[vimeo]http://vimeo.com/4704237 [/vimeo]


I was recently asked to articulate my opinion on cosmetic vaginal surgery, mainly labiaplasty.

I promptly re-watched the film linked above, The Perfect Vagina by Heather Leach and Lisa Rogers.  I originally saw the film about a year ago.  I couldn’t remember all the details from the movie but I did remember it left me confused as to what my opinion was about cosmetic vaginal surgery.

Initially, I felt regret for the younger women going through with the procedure.  During my 40 years I’ve spent time thinking my outer labia were too big, years later thinking them too small. I used to think hangy inner labia were weird, then years later I wished my inner labia hung more! For a long time I thought my vagina too roomy– it felt like a sedan and I desperately wanted a cute little sports car vag. Today, I’m perfectly happy with the vagina I have, it makes fisting so much more fun!

Same with other parts of my body– 1995:  “shaving genitals borders on pedophilia, it makes us look like 10 year olds!” Fast forward to 2005:  “I can’t IMAGINE giving or getting a mouthful of hair, gross!”  I’ve spent countless hours thinking my boobs were too droopy, my tummy too round, then years later liking them just the way they were (alright, maybe I *still* do have tummy issues.  I’m still working on FUPA acceptance).

Part of my drastically varying  opinion on my body over the years reflects my response to a societal change in perception and body fashion—prime example: Playboy’s Evolution of the Boob.   The other part of it is, as I grow older I become more comfortable with myself and realize most of the things I obsessed about in my teens and 20’s didn’t matter to me by my 30’s.  Whatever the reason, our opinions will change— that’s a given.  Many younger women don’t realize this, this type of knowledge and acceptance comes with age.  Having already mastered these lessons isn’t what youth is about.

As women especially, we generally don’t become comfortable with our bodies until well into adulthood.  Heck, I was SERIOUSLY considering a breast lift when I was in my early 20’s.  I absolutely hated my breasts with a passion up until a few years ago.  Now that I’m 40, I look back thinking I was being silly at the time.  But it’s hard to tell a 24 year old to wait it out 10 years.  That’s not how life works, we don’t have the perceptions and insight of a 40 year old at 24 or vice-versa.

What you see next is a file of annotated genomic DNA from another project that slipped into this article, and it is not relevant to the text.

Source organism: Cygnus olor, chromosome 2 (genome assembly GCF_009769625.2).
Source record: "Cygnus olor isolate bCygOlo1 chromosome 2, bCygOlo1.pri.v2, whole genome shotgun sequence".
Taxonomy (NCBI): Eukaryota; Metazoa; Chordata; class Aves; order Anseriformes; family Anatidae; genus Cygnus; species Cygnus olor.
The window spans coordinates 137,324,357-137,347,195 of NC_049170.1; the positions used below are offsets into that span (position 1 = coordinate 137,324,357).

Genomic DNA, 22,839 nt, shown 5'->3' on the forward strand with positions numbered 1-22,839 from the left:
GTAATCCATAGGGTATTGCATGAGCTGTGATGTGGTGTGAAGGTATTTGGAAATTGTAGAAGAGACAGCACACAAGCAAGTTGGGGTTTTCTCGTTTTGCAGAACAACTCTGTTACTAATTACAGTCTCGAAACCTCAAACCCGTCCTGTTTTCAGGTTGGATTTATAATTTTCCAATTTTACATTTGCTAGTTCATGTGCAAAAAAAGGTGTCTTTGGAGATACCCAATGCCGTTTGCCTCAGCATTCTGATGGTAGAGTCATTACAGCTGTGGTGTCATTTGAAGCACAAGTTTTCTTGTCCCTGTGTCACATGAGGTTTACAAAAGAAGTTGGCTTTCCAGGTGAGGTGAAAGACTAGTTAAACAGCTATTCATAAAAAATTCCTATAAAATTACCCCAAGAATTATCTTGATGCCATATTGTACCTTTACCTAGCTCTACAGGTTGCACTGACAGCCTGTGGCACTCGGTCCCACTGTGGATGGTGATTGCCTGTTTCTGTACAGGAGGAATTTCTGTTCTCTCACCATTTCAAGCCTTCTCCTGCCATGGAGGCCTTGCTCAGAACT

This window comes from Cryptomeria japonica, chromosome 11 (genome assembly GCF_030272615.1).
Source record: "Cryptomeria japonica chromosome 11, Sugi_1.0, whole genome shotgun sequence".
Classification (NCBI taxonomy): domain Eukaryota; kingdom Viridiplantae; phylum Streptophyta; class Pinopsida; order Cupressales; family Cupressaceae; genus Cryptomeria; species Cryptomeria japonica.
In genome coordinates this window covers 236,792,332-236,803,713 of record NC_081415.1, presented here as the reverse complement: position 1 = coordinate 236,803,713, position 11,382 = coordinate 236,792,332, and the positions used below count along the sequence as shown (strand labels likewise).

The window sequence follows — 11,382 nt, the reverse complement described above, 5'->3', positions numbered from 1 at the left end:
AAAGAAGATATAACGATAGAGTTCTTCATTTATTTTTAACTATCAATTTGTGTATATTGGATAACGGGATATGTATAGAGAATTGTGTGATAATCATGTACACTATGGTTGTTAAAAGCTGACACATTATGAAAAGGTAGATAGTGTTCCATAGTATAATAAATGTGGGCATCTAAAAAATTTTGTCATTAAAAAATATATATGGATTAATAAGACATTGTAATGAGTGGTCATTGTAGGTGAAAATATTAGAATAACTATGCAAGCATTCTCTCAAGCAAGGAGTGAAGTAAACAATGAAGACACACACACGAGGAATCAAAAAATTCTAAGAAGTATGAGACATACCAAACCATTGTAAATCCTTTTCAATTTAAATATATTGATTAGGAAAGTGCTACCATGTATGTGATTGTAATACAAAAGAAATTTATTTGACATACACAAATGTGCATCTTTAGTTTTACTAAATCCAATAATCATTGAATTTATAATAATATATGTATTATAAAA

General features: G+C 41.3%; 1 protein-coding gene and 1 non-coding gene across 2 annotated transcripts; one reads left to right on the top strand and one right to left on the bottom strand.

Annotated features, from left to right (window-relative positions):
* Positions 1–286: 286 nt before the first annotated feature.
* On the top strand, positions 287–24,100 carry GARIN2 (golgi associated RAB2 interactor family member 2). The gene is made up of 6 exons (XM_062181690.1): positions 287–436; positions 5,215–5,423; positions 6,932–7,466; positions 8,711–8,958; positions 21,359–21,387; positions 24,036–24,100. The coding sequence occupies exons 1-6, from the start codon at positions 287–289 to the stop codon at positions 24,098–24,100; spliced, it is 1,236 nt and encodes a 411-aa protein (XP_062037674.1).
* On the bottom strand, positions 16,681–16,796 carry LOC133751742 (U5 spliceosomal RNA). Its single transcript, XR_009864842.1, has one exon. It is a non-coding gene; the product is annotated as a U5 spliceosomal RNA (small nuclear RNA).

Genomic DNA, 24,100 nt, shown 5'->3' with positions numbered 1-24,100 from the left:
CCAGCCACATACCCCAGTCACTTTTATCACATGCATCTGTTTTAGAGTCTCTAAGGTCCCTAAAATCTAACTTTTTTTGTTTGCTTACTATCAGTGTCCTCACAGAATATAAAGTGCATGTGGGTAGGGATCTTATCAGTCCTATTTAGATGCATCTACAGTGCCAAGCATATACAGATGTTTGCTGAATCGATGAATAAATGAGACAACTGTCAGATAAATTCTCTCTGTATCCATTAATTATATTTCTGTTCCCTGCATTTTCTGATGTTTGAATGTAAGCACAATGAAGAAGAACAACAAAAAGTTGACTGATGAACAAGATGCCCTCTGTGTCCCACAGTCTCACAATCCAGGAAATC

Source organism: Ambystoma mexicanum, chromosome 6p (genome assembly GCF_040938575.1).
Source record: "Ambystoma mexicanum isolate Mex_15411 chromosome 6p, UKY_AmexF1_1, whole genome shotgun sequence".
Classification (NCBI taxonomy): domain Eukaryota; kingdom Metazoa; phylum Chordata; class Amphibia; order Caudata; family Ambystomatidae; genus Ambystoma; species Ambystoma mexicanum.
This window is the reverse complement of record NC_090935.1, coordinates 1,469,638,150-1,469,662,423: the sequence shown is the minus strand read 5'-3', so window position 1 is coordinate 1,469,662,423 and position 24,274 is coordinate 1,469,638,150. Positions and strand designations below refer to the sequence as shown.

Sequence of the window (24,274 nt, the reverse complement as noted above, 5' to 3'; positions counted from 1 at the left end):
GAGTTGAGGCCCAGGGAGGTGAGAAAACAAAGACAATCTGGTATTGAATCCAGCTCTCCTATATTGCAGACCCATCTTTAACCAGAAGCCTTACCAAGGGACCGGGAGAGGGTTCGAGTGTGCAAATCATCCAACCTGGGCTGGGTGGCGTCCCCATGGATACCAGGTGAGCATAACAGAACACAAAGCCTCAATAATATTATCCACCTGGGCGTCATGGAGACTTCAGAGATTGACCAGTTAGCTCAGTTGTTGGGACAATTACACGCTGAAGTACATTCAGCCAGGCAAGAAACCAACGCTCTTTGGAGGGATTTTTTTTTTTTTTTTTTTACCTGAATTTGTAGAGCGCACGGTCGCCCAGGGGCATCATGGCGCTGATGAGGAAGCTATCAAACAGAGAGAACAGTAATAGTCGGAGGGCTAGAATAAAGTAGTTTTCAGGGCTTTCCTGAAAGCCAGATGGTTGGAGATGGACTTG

On the flip-side, put yourself in the position of a 24 year old who hates what she deems as her horrible, disfiguring flaw. She feels like a freak. She ISN’T a freak by any means but that doesn’t mean she doesn’t feel like one. And those insecurities may prevent her from exploring relationships and comfortably living her life. If she’s got her mind set on surgery and she will gain an immediate actionable benefit from it.  Who are we to say it’s purposeless? In my opinion it’s not necessary, she’s beautiful the way she is, but that’s my reality, not hers.

Yes, I absolutely think labiaplasty is being performed at an alarming rate (and I also have issue with parents giving consent for 16 year olds to have this done.  Let’s at least reach legal adulthood!). But does one woman deserve to be shamed for all I think is wrong with society? Collectively, we DO plastic surgery shame. A LOT. The vast majority of people who have cosmetic surgery DON’T turn out to be addicted to having procedures done and DON’T end up looking like they should be the poster child for “Plastic Surgery Disasters,”   but we treat them all like they do.

Ultimately, society should change. We should stop using anorexic, boob-jobed models in the magazines, actors should stop making themselves look like collagen injected bubbleheads, we should start celebrating ALL types of bodies. Once those things change, hopefully we won’t feel as dissatisfied with what nature gave us– but the reality is, it will be a LONG time before all those wrongs go away. In the meantime, is it fair to shame every single individual who chooses to have a cosmetic procedure? No, it isn’t.

Whatever you choose to do with your body is ultimately your business. All I can do is hope you’ve thought it out, done your research and have people in your life who support you and love you no matter what your most intimate parts look like.

As far as society goes, changing our perception of beauty and the definition of “normal” is a bigger fish to fry.  All I can do is try to be comfortable with myself, support others efforts in doing so and be vocal about it.

So friends, to you I say– I love my vagina! After 40 years and 2 kids it’s certainly more of a Lincoln Town Car than the zippy little import I had in my 20’s . . . but I wouldn’t have it any other way *fist pump.*

If you haven’t seen the video for “My Vagina is 8 Miles Wide,” kick back for a few minutes and give it a watch ;)



4 replies
  1. Lisbeth
    Lisbeth says:

    Just finally got around to watching this documentary, and wow… powerful stuff. I hope more guys get to seeing this.

  2. Hank
    Hank says:

    After watching the video and then reading the comments, I saw the “Junk for Your Junk” comment and was sad. Junk seems like a pejorative that just leads to people not liking their genitals. Junk is what you throw out — not something wondrous and enjoyable. I know you meant it in jest, but can’t wait to that euphemism dies.


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